| Londoners watch the bajra sail by. A Telegraph picture
London, Sept. 15: Bengal’s peacock-shaped boat, known as the bajra, was a spectacular success when it led the Mayor’s Thames Festival in London last night.
Thousands of onlookers clapped and applauded as the illuminated float slowly made its way along the Victoria Embankment, then over Blackfriars Bridge and ended its 90-minute journey along the South Bank in front of the National Film Theatre.
Although it is difficult to explain why, there was somehow a touch of Puja in the atmosphere created by the use of 135,000 little bulbs. But these bulbs had all the colours of the spectrum, from red through orange, gold, yellow, green, light and dark blue, to silver.
Walking alongside the bajra in an elegant red sari was Nandita Palchoudhuri, the curator who oversaw the design and construction of the bajra in Chandannagar under Sridhar Das.
“The peacock represents India,” said Palchoudhuri, and then, referring to the intricate designs on the peacock’s wings and other parts of the body, she added: “the alpana represents West Bengal”.
She agreed that the whole operation was being managed “like a military operation”.
At one point, when an overzealous securityman stepped in front of her and tried to hold her back behind a crash barrier, she made it plain she was having none of his “nakhra”. “Do not separate me from my people and my boat,” she said crisply.
The float carrying the bajra led the Mayor’s procession, consisting of 2,000 participants dressed in colourful and sometimes scant carnival gear and representing the multicultural mix of London. On a warm, dry night, when the temperate was over 70 degrees Fahrenheit, the bajra glowed from a distance like a piece of molten lava.
From Waterloo Bridge, the light from the bajra cast strange and wonderful patterns across the waters of the Thames. Then the shape of the bajra hove into view as the large truck carrying the boat inched its way over Blackfriars Bridge.
Bengal’s boat made its way under the silhouette of St Paul’s Cathedral, an intriguing mix of East and West. As it passed, onlookers scrambled onto ledges, walls and even lamp posts for a better view of something, the like of which has probably not been seen in London.
All the while, Palchoudhuri shouted instructions to a man tucked inside the peacock. He later identified himself as one Probir Bag, who said he was from Chandannagar and delighted to be making his first trip to London. His job was to guide the bajra through various obstacles and replace any bulbs that fused.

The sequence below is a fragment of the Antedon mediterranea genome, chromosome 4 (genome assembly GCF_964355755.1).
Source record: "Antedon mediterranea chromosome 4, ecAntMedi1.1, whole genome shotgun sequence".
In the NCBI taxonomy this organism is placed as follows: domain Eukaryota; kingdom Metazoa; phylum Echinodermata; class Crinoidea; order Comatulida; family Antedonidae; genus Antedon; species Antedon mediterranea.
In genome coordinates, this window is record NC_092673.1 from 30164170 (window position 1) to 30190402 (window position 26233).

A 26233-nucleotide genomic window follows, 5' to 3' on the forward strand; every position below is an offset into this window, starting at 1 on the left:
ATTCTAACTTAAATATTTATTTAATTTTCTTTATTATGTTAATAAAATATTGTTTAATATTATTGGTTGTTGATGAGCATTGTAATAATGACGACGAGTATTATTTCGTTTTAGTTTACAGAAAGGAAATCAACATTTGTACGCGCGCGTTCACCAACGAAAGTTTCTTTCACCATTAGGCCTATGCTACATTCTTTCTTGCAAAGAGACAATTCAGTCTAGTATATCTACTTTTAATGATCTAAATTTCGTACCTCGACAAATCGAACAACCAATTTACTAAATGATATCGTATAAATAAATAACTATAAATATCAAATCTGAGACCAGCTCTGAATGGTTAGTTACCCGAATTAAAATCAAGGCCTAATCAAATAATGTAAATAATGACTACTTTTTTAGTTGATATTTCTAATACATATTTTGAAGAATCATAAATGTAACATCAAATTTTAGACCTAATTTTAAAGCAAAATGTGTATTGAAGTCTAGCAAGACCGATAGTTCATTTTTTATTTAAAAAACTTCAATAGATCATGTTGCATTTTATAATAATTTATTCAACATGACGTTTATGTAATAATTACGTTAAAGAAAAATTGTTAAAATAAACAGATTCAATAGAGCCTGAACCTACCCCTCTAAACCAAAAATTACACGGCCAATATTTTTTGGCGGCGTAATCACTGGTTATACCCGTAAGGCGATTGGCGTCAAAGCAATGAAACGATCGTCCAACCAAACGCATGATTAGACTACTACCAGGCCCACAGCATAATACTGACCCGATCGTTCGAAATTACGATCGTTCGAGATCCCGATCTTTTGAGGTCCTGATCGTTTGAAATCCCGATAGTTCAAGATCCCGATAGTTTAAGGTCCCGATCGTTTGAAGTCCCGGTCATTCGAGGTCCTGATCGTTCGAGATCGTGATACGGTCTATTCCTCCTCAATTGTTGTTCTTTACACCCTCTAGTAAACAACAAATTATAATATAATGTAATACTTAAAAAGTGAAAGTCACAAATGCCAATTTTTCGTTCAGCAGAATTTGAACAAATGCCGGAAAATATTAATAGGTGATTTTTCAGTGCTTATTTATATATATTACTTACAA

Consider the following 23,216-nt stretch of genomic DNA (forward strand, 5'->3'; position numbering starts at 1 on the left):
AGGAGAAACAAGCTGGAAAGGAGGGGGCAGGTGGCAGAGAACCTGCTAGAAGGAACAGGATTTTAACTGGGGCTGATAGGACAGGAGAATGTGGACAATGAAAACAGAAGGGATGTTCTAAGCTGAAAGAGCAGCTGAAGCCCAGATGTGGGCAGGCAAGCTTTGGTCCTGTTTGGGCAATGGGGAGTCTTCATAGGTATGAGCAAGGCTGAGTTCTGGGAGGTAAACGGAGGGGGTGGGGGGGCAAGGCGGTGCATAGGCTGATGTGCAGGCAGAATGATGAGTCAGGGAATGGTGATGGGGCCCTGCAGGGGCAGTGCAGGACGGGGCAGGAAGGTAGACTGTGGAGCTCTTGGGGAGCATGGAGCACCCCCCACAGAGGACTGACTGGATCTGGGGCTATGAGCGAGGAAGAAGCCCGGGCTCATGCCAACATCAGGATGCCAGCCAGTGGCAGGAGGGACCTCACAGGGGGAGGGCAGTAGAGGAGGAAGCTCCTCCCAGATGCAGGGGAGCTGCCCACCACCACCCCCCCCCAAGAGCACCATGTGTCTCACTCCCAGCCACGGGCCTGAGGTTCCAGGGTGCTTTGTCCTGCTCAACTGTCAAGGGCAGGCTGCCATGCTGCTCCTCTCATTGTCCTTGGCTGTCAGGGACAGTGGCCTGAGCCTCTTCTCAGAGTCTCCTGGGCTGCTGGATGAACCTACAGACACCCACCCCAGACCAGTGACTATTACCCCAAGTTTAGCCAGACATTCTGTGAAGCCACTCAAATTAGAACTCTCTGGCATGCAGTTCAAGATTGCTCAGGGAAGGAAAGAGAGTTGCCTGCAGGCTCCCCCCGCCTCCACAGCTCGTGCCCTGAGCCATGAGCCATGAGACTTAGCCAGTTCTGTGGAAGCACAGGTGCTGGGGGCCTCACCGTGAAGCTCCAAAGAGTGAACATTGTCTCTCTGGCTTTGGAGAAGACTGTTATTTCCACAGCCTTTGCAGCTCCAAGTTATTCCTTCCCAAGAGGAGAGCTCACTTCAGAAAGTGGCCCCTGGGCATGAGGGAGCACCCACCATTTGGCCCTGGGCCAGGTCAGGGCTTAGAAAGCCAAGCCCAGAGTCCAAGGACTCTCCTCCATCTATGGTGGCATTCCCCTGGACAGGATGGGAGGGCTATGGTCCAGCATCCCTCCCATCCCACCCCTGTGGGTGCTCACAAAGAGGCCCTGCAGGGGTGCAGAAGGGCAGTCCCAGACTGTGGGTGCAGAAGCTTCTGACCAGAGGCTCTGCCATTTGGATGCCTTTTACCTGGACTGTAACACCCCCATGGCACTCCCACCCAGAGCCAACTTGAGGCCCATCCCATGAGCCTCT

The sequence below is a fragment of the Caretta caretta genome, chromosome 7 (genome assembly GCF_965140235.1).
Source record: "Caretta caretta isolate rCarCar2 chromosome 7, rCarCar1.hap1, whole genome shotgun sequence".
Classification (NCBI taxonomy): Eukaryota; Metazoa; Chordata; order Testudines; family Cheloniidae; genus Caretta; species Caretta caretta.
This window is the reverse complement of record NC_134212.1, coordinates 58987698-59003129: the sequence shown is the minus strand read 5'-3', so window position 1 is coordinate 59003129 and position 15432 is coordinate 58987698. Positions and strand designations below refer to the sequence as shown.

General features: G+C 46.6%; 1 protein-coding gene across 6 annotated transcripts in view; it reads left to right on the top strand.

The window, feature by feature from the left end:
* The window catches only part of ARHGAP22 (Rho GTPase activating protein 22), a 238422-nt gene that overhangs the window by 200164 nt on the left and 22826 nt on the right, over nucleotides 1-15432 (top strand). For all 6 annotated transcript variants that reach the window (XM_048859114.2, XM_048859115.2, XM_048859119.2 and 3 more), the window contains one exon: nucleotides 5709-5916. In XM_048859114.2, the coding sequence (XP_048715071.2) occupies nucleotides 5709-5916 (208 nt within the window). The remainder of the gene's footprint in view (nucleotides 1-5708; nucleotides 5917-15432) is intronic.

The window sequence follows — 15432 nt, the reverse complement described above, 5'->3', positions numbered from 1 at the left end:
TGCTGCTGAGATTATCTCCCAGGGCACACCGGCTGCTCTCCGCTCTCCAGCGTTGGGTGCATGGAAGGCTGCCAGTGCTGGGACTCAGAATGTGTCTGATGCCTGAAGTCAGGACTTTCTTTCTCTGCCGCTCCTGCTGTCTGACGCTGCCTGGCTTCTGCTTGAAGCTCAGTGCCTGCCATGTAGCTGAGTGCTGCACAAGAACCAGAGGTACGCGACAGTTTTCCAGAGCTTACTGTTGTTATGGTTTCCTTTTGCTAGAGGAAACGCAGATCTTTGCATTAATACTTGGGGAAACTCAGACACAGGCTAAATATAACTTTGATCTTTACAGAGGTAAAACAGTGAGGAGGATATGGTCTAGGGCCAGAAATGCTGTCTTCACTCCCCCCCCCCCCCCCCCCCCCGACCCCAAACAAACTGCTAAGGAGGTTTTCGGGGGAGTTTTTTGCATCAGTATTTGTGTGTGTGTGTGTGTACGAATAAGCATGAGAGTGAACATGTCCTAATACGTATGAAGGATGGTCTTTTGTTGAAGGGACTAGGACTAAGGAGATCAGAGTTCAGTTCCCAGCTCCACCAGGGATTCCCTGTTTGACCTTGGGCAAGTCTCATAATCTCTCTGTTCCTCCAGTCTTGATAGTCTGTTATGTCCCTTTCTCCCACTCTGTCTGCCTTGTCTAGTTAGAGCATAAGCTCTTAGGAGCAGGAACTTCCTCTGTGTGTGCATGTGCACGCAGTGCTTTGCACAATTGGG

“Sheta to hoy (that is bound to happen),” he said nonchalantly, though he would not say how many bulbs he had deftly replaced without anyone noticing.
Palchoudhuri, thoughtful as ever about her staff, had known it was going to be a hot job and had equipped him with four bottles of water.
As the sail of the bajra, which had a smiling sun to represent din shuru (the start of the day), looked like getting entangled in the overhanging branches of a tree, Palchoudhuri had to act the part of air traffic control.
She made her instructions heard above the din of the London crowds: “Pal takey namaye dao (lower the sail).”
The sail obligingly came down.
The next hurdle was a bridge but it had enough room for the barge to pass under it. Again, Palchoudhuri’s voice could be heard: “Ebar uthiye dao (raise the sail now).”
The sail went up.
In front of the float, a group of Indians carried a banner with the message: “The people of India salute the Thames Festival: Chandannagar Heritage.”
A week’s preparation by Palchoudhuri and her colleagues had paid off. “It was very tense earlier in the day,” she admitted.
Earlier, there had been a misunderstanding that the bajra would sail down the Thames. But that may happen next year, according to Evans.
He intends visiting the Calcutta Carnival on December 14 as a way of strengthening links between London and Calcutta — some politically correct people in London (but not Evans) have unfortunately started calling Calcutta Kolkata in an effort to ingratiate themselves with the natives.
He said the mayor of Calcutta had been invited but had been unable to come. “It’s a shame,” he said.
The bajra will be dismantled and put into storage in London, ready for next year.
“The bajra was just magical,” said Adrian Evans, the festival director. “All the feedback I have had is that it was an extraordinary way to lead the procession of lights.”
Ken Livingstone, the mayor, thought it was a fantastic display of craftsmanship. “It was just absolutely awesome.”
Meanwhile, Palchoudhuri’s mind was on higher things. She was planning to buy a large “bottle” as a thank you for some of her staff — and she was not referring to a bottle of water.
There was a word of gratitude for the man upstairs as well. “Bhagabaner daya brishti pore nai (thank God it didn’t rain).”